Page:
There’s no doubt that seasonal allergies are super frustrating. While there are few pleasures as uplifting as the sun-drenched days of spring and summer, the allergy symptoms that often accompany the uptick in pollen counts are an unequivocal drag. Now, in the largest study ever done to date on allergic rhinitis, otherwise known as hay fever, scientists have discovered that your genes may increase your risk of developing allergy symptoms. According to a new study published in the journal Nature Genetics, the data of nearly 900,000 study participants showed that certain changes in the human genome up the risk for developing disease. According to the study’s abstract, hay fever is the most common form of allergic reaction in humans, and affects up to 400 million people worldwide each year. The abstract also states that this number is on the rise in western countries.
In order to better understand why people develop allergies, and the genetic factors underlying hay fever symptoms, researchers conducted a meta-analysis of the study participants. They found a total of 41 locations along the human genome that indicated an increased risk of allergic rhinitis, including 20 not previously known about, according to the study’s abstract.
A recent press release states that hay fever is triggered by environmental factors — airborne allergens — like animal dander, pollens, dust, and dust mites. Lead study author, Dr. Marie Standl, who's head of the research group at the Institute of Epidemiology at the German Research Center for Environmental Health, was quoted in a press release as saying that in order to develop more effective allergy treatments, researchers “first need to understand why the body defends itself against certain, actually harmless substances.” The goal of this study was to compare genetic profiles between those who experience seasonal allergies and those who don’t. To achieve this, the study’s authors analyzed the genome of 60,000 study participants with hay fever against over 150,000 healthy controls — folks without allergic rhinitis — and found that there are over 42 “significant risk genes” for hay fever. Standl further noted in the press release that studying a large pool of patients meant more accurate testing. She went on to say that risk genes revealed by this research may account for as much as eight percent of all rhinitis cases worldwide.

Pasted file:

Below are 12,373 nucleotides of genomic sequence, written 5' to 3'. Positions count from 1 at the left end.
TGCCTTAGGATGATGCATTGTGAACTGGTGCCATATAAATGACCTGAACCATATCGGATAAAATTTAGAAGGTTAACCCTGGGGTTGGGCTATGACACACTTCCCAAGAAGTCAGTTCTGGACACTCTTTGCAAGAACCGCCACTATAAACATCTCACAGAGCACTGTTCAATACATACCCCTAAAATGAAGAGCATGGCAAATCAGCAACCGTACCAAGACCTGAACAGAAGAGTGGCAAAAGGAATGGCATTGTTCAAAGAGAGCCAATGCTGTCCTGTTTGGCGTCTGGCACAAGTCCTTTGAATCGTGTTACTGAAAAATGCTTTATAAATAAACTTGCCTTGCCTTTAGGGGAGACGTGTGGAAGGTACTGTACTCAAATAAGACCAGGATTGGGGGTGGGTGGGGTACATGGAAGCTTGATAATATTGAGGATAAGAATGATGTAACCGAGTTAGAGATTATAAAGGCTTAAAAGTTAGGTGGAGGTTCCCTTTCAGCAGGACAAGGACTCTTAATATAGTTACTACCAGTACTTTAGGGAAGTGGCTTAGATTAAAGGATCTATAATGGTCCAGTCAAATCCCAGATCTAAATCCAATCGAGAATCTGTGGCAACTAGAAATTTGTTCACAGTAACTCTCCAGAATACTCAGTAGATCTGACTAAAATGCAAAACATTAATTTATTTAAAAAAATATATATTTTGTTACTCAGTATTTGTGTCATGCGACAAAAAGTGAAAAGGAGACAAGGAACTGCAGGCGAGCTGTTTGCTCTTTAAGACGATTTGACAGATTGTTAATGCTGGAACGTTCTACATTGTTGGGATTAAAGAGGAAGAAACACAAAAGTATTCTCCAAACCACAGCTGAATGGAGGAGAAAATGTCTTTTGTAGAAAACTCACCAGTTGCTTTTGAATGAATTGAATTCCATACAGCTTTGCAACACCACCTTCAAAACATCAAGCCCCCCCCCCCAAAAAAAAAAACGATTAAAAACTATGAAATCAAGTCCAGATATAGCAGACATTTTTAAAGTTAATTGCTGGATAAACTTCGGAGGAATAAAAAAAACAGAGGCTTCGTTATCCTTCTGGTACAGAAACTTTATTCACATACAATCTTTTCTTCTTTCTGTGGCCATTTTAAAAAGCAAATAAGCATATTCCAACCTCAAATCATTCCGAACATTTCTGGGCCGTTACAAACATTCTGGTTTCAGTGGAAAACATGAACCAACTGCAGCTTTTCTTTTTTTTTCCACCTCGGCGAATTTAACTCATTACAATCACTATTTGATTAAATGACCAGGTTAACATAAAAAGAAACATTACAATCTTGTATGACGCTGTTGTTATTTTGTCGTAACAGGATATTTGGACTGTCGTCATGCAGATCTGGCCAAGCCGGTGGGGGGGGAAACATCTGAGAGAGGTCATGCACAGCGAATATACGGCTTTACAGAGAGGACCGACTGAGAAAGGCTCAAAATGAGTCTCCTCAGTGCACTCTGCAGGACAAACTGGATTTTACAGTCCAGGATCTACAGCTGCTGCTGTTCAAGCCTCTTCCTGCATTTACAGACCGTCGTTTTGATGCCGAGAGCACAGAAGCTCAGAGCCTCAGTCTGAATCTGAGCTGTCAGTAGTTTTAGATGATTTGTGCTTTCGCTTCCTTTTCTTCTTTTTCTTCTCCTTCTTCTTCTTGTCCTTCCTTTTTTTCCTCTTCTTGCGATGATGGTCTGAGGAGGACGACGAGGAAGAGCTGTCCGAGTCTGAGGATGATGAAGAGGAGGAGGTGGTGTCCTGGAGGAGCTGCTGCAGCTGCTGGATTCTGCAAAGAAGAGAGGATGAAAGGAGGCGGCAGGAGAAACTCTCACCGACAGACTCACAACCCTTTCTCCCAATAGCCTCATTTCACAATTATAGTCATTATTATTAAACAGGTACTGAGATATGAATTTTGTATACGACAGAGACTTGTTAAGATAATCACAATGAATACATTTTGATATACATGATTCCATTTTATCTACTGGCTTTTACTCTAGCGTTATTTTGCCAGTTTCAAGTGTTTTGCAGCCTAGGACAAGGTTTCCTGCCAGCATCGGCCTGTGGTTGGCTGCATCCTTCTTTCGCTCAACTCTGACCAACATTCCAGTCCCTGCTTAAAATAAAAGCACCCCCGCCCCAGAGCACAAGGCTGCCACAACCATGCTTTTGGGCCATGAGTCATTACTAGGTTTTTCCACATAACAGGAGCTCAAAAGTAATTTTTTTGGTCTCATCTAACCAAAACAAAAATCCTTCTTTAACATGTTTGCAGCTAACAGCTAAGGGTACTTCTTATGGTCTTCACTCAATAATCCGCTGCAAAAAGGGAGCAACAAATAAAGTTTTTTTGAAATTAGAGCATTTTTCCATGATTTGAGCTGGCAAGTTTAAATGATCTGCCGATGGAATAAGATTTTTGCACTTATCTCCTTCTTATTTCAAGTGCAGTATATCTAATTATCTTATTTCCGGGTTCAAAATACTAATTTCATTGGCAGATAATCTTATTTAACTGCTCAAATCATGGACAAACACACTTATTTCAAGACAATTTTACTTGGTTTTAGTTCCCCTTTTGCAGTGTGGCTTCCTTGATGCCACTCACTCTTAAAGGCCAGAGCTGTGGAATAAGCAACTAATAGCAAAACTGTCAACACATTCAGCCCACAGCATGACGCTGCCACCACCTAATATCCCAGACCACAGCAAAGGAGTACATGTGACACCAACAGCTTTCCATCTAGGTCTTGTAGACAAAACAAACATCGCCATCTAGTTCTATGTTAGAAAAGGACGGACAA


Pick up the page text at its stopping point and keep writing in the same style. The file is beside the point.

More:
And while you may not be able to do much about your genes, there are steps you can take to ease your allergy symptoms and up your overall health. As it turns out, gut health may have an important role to play in how our genes express both health and disease, and whether or not we develop severe hay fever symptoms. According to Medical News Today, hay fever symptoms might be alleviated by a good probiotic supplement — and who doesn’t want relief from the itchy eyes, runny nose, and sneezing galore? Medical News Today further reports that the probiotic strains Lactobacilli and Bifidobacteria may be helpful in easing hay fever symptoms, and can give your immune system an overall boost — so seeking out these strains in particular might be extra helpful for allergy sufferers. Foods that support the gut microbiome, like miso, sauerkraut, beans, and bananas, may also be helpful.
If airborne allergens are making your summer days miserable this year, you might also want to invest in some allergy-busting products, like a good air purifier, which can significantly reduce allergens (think pet dander and mold) in your home. You might also want to check out some hypoallergenic pillow covers and sheets for the bedroom. And according to WebMD, the natural treatment butterbur may be as effective as antihistamines for hay fever relief. Regardless of whether you go the natural route, or take something over-the-counter to help ease allergy symptoms, there are steps you can take to feel better — and remember that, come fall, those allergy symptoms will be long gone, so hang in there.